Our home towns offer a wealth of things to do and see. Below are some of the beautiful historical venues you should be sure to visit. In addition, we offer these two websites that publicize events and attractions in Sumner County as well as the Greater Nashville Area. Great for those of us who have lived in Sumner County a while and for our Newcomers! VisitSumnerTN.com and NowPlayingSumner.com, NowPlayingNashville.com. And great a great resource for children's activities is KidsOutandAbout.com. They offer a weekly newsletter you can subscribe to so you don't miss a thing!
Located nine miles east of Gallatin, Cragfont was built by James Winchester in 1802. Completed just after the end of the Indian wars, it was claimed to be the grandest house in Tennessee. Click here to visit Historic Cragfont’s website.
Located in Gallatin, Trousdale Place was built by Congressman John Bowen. The property was acquired by William Trousdale in the 1830s. Trousdale was a soldier in the War of 1812, the Seminole War of 1836, and the Mexican War. In 1849 he was elected governor of Tennessee.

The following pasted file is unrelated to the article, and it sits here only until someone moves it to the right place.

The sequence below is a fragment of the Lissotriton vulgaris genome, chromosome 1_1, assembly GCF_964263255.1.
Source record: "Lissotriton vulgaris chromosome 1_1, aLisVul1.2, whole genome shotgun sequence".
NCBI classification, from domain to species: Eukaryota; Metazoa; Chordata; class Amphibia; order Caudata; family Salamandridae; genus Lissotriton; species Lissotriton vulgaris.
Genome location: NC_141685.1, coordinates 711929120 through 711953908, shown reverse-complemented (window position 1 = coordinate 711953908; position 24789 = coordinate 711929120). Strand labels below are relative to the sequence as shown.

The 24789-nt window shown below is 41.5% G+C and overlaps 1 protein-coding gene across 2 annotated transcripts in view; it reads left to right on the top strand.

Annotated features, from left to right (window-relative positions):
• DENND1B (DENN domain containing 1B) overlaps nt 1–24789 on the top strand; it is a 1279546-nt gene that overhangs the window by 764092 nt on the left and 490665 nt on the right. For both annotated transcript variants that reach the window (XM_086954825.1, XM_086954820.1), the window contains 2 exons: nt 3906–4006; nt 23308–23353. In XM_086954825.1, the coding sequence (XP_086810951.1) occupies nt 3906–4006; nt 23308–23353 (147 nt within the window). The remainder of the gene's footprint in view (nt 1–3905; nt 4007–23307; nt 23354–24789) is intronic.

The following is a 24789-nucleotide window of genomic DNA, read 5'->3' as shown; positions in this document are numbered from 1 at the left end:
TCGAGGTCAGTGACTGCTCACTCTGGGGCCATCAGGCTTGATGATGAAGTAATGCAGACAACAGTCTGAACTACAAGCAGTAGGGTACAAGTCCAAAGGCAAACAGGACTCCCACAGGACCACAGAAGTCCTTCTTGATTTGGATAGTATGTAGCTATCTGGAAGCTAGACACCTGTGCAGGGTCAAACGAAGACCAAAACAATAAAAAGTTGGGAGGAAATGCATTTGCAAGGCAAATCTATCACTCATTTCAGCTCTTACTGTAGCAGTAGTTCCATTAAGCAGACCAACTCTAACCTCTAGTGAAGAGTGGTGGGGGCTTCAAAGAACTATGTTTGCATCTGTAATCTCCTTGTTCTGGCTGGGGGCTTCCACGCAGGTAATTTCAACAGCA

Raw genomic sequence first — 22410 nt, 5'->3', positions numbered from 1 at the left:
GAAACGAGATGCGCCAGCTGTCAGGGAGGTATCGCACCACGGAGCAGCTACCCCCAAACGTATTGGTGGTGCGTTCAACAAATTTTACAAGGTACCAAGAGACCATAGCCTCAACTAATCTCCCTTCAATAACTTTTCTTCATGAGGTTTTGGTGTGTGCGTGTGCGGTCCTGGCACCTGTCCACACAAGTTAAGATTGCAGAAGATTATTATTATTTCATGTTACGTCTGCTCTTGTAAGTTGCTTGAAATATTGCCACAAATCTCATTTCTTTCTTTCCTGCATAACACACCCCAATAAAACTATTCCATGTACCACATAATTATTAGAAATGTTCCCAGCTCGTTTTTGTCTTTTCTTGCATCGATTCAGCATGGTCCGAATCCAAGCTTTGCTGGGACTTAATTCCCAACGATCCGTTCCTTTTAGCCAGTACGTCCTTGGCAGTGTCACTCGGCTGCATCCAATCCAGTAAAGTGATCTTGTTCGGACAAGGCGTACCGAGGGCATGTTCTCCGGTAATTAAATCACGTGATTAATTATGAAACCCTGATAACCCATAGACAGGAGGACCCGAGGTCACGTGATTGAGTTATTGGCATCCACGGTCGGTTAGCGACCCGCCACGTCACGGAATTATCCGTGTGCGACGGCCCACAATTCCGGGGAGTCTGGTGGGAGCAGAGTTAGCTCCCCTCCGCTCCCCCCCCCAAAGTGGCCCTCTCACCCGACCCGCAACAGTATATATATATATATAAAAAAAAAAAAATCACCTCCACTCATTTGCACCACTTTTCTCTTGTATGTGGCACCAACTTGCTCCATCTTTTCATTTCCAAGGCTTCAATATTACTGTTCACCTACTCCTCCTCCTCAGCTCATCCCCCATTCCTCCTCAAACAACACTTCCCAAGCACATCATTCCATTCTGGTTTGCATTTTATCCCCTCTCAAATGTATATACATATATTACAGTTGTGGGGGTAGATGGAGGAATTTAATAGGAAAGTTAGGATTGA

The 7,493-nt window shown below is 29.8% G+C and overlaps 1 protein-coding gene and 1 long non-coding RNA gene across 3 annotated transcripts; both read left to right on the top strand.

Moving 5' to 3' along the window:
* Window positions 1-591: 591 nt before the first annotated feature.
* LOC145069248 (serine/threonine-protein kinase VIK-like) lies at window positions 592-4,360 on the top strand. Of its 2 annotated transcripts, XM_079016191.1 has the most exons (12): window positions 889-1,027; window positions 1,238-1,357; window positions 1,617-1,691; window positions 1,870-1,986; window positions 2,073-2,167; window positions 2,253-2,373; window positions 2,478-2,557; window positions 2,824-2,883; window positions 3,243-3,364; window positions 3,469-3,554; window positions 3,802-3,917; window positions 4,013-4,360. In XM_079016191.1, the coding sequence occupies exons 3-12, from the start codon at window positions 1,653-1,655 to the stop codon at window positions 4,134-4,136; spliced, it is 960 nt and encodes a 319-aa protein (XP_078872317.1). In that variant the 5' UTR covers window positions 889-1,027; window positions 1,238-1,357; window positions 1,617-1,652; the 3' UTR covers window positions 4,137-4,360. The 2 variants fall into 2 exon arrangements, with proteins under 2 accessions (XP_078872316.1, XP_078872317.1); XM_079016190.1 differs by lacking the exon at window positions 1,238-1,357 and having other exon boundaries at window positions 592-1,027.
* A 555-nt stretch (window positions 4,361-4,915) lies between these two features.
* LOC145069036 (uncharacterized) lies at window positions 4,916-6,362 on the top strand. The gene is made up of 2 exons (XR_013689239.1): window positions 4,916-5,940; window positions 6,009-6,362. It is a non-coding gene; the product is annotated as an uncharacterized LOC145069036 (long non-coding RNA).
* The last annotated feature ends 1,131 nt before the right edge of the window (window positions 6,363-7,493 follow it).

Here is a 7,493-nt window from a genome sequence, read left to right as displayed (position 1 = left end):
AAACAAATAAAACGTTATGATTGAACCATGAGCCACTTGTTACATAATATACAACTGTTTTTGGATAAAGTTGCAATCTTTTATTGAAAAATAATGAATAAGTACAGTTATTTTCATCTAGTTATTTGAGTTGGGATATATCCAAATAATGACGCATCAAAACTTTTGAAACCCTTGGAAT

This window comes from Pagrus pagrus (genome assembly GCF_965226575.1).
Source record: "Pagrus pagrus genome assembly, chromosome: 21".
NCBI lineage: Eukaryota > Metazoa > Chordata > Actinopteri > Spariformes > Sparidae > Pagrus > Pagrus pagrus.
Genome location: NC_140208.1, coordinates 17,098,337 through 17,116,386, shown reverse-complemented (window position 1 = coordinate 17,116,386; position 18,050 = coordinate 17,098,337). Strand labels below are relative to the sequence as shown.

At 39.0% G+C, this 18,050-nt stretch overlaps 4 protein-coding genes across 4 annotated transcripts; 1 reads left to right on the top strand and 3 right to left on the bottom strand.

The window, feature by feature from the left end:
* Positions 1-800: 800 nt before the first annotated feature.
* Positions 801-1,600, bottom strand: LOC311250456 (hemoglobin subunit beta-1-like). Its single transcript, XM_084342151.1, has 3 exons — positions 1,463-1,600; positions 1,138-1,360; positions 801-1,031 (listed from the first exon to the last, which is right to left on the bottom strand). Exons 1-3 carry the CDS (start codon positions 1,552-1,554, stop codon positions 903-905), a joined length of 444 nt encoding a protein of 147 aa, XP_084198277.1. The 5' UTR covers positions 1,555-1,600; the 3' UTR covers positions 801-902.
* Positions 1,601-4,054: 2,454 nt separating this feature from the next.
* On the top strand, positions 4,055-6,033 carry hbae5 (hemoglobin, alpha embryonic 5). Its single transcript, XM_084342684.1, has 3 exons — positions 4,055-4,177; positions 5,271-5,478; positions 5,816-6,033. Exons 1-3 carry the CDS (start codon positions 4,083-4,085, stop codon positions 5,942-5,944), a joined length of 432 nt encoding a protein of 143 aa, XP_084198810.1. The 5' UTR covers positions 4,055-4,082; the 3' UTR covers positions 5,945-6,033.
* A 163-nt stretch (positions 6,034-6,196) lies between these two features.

Located in Hendersonville, construction began on Rock Castle in 1784 by Daniel Smith, surveyor, militia general, secretary of the Southwest Territory, and plantation owner. Rock Castle became a state owned historic site in 1969.
Built as an inn in 1828,Wynnewood is the largest Tennessee log structure of its time to have survived. Located in Castalian Springs, it is a National Historic Landmark.
Monthaven was built by businessman L. B. Fite about 1860. It has been donated to the city of Hendersonville and is the home of the Hendersonville Arts Council. This 'Haven for the Arts' features art, crafts, classes for adults and children, concerts, and mo